The tragedy here is that this is an entirely self-inflicted crisis. There was already enough instability in the world that the administration did not need to create more. Pompeo should recognize that his job as Secretary of State will be to solve problems not produce them, and that he should preserve the Iran agreement and spend his time on North Korea.
Pompeo should take a page from his boss’ book. Trump has reversed course on issue after issue, often with little explanation. [Pompeo should, as well.]
Putin and the Kremlin are winning, destabilizing democracy here and in Europe.
China is winning, as — by exiting the Transpacific Partnership that would have lowered tariffs on our exports — we ceded economic leadership to them. And as — by gutting our State Department and abjuring the Paris Climate Accords — we’ve created a vacuum they aggressively fill.
Corrupt, murderous autocrats are winning, as they are the only world leaders Trump admires.
Vulgarity and bigotry are winning, as hate groups — peopled by “some very fine people” — grow bolder.
So — finally — with that cheery preamble . . .
. . . Six decades of Republican overreach and corrosive causes have . . . led to the rise of Donald Trump and a foreign policy run by John Bolton, an economy guided by Larry Kudlow and a legal team led by conspiracy theorist Joseph DiGenova.
. . . Trump’s third national security adviser in 14 months [Bolton] has called for the preemptive bombing of North Korea and Iran, while defending his role in the worst U.S. foreign policy disaster since Vietnam. Of the United States’ military misadventure in Iraq, Bolton pleads innocence on all counts while shamelessly calling Barack Obama’s 2011 decision to bring U.S. troops home “the worst decision” made in that debacle.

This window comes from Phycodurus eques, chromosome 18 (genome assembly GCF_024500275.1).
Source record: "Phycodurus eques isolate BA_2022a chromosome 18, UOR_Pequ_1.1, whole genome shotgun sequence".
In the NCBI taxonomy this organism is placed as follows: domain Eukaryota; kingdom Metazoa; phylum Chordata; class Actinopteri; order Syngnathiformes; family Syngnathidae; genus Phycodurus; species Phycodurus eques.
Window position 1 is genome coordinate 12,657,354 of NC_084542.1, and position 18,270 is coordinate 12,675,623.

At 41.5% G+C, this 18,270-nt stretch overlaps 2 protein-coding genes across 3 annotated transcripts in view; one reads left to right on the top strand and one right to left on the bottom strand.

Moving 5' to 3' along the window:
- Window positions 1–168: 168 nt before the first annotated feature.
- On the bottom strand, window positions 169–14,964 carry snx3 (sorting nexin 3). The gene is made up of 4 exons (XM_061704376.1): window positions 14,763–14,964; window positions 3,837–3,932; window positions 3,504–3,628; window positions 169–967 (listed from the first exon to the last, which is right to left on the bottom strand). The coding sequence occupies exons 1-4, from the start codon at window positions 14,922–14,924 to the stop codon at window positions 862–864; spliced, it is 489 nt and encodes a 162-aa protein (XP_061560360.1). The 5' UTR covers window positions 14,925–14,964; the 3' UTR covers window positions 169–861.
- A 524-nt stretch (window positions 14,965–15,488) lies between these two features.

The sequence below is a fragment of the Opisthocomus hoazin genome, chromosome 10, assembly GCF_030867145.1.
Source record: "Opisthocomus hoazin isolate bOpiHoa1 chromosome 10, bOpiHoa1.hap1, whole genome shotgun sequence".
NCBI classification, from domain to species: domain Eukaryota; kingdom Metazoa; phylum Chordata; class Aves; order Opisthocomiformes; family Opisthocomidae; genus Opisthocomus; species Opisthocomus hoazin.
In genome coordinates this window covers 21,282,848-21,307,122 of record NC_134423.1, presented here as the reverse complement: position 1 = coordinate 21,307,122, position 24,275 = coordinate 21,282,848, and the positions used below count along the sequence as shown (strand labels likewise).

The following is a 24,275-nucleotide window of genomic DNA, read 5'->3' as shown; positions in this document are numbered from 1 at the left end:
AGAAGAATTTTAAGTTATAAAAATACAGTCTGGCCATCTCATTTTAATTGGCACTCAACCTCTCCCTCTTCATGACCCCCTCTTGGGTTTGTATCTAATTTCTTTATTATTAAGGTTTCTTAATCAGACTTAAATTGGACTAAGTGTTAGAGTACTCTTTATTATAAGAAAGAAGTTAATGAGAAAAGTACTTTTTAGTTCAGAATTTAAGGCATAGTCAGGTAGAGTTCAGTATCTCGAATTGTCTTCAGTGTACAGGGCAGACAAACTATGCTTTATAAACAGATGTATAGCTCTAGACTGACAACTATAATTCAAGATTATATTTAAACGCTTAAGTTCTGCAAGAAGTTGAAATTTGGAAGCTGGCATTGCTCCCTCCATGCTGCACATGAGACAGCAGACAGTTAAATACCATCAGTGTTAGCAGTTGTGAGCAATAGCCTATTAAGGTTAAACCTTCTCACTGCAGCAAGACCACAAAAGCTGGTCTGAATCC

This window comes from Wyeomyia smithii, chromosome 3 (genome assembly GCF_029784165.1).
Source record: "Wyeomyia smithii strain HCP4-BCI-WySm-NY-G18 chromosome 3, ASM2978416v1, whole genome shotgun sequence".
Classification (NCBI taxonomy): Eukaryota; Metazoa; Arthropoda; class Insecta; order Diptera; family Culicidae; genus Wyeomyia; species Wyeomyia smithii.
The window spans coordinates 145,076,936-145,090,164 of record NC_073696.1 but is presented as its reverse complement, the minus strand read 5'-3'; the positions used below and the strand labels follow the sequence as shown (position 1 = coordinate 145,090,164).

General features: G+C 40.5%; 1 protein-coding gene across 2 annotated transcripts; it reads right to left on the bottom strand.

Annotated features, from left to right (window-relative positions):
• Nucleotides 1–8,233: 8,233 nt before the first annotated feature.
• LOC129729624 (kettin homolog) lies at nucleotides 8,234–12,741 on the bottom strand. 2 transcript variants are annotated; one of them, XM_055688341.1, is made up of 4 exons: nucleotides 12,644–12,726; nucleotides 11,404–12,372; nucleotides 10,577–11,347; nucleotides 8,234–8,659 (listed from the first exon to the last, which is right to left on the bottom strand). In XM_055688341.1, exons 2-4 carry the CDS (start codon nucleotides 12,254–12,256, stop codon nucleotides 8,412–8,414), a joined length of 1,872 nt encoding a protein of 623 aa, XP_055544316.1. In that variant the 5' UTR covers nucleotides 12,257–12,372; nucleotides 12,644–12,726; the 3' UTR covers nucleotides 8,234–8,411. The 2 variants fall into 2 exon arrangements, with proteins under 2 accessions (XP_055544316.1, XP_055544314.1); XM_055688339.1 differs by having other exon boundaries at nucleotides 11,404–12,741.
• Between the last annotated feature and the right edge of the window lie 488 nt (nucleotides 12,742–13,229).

In the foreword to the seventh edition of “The Conservative Mind,” [Russell] Kirk predicted with precision the rise of political players such as Bolton and Trump and foresaw a time when the United States would “fall into the hands of merciless ideologues or squalid oligarchs.” . . .
This was the predictable outcome of my Republican Party aligning its interests with the most cynical political operators of our time. The Atwaters, Manaforts, Gingriches and Roves leveraged a weaponized media culture that reduced politics to a secularized religion and consolidated political power and material wealth in the hands of its richest donors.
Yes, the Soviet Union is in the dustbin of history, Osama bin Laden is dead and ISIS is — at least temporarily — on its heels. But the inner chaos Kirk warned of so many years ago runs rampant in a country dominated by the bloated presence of a man who embraces dictators, vilifies the free press, corrupts religious leaders, absolves white supremacists, degrades women and continues a life’s work defined by little more than the amoral pursuit of material wealth.
Remarkably, order could be pulled from this culturally calamitous crisis if just two GOP senators had the moral courage to deprive Donald Trump of a ruling majority until he agreed to bring to heel his most destructive instincts. But even after a week of high-profile firings, attacks on Robert S. Mueller III and perplexing plaudits for Vladimir Putin, ideology continues to best idealism while American conservatism becomes even more detached from its philosophical foundations and fails yet again to confront the greatest challenges of our times.
Right? Why can’t Ben Sasse and Jeff Flake — or Susan Collins and John McCain — or Lindsay Graham — not put country ahead of party?
Will they do so in time?
How about tomorrow? Tomorrow would be good.
Today would be better.